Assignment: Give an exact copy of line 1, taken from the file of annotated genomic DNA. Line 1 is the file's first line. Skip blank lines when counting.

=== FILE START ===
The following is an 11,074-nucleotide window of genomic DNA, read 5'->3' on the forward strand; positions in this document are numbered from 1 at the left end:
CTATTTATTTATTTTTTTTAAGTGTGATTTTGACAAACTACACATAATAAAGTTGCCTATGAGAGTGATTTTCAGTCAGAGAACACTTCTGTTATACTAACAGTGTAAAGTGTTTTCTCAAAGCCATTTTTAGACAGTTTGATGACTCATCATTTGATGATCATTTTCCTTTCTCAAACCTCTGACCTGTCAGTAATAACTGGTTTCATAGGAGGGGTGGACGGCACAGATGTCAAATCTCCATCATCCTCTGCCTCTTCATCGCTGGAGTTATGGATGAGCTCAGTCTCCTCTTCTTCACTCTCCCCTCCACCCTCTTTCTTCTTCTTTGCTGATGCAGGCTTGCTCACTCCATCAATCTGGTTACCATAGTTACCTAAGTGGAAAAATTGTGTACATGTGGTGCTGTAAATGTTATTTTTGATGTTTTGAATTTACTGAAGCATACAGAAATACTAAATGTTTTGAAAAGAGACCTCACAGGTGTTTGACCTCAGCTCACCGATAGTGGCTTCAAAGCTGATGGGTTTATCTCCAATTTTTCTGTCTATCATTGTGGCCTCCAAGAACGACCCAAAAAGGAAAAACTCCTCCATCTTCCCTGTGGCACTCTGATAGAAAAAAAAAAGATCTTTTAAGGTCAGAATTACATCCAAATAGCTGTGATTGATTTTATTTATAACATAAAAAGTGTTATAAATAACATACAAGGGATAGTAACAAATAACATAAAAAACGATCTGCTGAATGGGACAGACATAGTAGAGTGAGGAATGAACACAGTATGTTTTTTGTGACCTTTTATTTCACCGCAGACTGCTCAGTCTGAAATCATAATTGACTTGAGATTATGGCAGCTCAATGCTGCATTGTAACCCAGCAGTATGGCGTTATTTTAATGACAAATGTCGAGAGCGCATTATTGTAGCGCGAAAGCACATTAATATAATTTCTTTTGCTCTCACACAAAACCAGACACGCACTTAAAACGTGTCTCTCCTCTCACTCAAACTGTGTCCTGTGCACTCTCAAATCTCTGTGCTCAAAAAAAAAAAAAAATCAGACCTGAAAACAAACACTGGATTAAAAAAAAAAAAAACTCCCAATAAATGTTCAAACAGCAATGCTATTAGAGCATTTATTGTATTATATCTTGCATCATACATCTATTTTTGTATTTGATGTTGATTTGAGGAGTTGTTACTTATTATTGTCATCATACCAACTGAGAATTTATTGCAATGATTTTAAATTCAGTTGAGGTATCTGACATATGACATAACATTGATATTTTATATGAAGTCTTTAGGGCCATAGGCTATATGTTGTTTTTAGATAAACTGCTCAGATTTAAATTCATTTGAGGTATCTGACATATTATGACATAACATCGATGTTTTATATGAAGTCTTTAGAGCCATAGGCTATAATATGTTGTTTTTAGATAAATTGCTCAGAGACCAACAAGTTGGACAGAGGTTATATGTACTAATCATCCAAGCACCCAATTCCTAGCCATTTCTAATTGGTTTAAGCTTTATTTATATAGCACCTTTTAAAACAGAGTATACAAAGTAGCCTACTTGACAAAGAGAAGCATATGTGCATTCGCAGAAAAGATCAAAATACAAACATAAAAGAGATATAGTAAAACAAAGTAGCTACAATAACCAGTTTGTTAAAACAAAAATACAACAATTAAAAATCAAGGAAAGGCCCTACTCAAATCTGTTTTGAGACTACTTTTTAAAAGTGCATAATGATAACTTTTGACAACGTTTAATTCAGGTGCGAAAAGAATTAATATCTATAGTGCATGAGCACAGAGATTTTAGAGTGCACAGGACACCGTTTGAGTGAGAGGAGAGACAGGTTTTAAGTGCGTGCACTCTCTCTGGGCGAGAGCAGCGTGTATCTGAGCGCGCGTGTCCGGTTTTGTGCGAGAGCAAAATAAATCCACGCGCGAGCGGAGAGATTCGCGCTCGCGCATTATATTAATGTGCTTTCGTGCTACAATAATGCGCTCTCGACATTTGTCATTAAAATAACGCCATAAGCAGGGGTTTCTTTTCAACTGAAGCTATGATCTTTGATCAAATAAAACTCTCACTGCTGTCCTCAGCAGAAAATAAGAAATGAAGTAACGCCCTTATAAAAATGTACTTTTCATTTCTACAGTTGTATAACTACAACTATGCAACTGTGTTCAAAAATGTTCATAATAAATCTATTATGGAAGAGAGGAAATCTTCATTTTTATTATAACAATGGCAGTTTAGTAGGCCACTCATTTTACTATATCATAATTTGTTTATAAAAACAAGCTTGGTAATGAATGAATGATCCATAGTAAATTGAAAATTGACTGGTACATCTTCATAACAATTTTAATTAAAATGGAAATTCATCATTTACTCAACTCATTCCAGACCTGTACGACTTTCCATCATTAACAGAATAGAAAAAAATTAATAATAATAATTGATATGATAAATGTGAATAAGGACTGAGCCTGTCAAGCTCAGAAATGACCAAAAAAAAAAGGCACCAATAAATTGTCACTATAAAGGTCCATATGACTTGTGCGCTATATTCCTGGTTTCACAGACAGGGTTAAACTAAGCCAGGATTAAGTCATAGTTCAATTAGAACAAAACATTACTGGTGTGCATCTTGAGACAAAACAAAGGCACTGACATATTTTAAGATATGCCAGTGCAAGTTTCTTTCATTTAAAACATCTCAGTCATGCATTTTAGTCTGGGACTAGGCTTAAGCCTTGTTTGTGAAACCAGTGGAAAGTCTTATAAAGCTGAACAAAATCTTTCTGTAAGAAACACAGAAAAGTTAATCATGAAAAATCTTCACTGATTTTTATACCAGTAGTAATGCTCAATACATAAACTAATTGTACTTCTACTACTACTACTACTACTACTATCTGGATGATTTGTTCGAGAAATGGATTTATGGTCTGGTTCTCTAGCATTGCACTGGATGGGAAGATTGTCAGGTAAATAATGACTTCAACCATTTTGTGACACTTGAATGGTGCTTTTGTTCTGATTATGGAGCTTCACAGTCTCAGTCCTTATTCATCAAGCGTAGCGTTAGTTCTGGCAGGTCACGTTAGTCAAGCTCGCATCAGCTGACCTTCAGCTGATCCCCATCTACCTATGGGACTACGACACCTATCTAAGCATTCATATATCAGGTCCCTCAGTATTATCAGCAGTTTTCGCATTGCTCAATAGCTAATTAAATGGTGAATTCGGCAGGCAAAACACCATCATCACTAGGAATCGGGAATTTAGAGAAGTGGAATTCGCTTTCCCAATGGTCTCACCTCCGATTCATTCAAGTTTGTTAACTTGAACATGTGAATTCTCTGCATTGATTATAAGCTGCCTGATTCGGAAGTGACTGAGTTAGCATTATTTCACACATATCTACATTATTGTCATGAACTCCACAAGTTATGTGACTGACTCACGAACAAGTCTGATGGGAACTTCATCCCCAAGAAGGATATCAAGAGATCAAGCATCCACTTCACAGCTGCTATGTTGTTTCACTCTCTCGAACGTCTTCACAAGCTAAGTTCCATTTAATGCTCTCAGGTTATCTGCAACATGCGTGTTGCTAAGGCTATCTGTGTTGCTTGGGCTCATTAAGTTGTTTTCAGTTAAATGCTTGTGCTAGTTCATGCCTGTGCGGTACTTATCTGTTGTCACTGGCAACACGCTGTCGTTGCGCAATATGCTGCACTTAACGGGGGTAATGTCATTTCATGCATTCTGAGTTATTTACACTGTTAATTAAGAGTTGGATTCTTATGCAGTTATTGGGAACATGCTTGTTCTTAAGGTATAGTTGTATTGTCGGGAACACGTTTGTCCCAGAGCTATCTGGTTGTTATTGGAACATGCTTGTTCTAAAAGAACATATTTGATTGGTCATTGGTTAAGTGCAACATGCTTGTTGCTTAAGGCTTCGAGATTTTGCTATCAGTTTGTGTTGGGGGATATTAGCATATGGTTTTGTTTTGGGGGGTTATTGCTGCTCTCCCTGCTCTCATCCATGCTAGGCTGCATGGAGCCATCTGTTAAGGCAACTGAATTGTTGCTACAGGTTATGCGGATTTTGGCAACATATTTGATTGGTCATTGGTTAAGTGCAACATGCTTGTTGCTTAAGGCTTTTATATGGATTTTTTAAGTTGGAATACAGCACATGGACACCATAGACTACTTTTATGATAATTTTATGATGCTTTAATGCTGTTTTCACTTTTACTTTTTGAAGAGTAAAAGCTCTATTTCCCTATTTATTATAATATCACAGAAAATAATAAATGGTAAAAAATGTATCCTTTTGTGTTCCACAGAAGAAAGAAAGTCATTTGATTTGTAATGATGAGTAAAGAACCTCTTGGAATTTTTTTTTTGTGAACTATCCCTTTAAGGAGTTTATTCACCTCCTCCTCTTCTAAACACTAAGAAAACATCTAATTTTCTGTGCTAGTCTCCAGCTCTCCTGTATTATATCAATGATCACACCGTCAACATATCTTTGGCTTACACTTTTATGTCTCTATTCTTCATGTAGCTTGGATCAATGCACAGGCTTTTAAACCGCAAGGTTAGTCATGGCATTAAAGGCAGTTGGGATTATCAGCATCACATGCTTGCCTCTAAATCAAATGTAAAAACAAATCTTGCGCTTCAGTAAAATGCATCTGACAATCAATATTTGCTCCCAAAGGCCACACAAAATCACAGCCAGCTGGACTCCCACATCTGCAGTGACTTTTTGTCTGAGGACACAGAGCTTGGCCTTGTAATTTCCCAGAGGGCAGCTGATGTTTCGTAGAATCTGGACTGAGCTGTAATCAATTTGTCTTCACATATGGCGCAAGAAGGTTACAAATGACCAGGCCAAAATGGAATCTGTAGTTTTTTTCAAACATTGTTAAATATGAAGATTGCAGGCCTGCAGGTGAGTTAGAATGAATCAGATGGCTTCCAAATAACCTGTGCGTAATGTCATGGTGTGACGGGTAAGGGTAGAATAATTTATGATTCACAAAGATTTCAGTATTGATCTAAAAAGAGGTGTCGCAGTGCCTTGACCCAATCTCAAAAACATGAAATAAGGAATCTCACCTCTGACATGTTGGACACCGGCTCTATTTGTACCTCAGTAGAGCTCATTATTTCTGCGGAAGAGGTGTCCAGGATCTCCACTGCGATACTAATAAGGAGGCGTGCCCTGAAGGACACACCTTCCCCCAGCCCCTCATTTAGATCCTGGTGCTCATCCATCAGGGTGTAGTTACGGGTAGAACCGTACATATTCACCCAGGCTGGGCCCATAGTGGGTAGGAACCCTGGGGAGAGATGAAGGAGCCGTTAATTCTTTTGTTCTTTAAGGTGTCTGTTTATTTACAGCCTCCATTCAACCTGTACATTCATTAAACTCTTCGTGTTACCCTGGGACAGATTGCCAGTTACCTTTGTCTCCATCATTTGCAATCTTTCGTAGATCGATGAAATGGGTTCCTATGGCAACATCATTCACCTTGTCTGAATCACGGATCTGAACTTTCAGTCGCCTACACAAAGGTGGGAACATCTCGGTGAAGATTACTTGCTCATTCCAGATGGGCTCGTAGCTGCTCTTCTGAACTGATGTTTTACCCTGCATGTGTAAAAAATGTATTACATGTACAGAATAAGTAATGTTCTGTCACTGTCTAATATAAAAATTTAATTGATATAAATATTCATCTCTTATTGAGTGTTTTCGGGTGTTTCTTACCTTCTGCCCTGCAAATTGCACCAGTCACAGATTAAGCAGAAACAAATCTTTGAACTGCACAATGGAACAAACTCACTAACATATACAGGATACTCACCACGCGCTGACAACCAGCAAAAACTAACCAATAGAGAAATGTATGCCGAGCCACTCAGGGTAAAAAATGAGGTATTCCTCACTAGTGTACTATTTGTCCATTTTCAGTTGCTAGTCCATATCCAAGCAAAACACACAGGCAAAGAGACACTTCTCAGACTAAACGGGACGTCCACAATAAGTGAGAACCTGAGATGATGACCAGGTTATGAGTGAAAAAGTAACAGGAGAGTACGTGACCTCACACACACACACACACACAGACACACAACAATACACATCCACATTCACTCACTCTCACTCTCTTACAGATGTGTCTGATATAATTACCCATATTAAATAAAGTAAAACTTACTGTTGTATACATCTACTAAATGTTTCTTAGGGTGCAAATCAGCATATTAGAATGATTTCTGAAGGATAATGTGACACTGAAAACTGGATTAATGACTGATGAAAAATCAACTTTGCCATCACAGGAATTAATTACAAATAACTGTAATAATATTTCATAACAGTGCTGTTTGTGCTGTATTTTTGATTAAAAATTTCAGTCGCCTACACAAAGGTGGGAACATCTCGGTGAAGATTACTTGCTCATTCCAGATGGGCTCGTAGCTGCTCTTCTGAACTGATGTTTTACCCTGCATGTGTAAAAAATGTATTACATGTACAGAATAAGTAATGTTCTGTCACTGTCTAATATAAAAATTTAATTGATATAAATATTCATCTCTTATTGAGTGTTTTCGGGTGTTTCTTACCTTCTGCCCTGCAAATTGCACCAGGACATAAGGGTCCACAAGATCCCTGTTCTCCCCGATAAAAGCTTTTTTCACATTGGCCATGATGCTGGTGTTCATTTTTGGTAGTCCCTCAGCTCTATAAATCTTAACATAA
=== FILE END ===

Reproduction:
The following is an 11,074-nucleotide window of genomic DNA, read 5'->3' on the forward strand; positions in this document are numbered from 1 at the left end: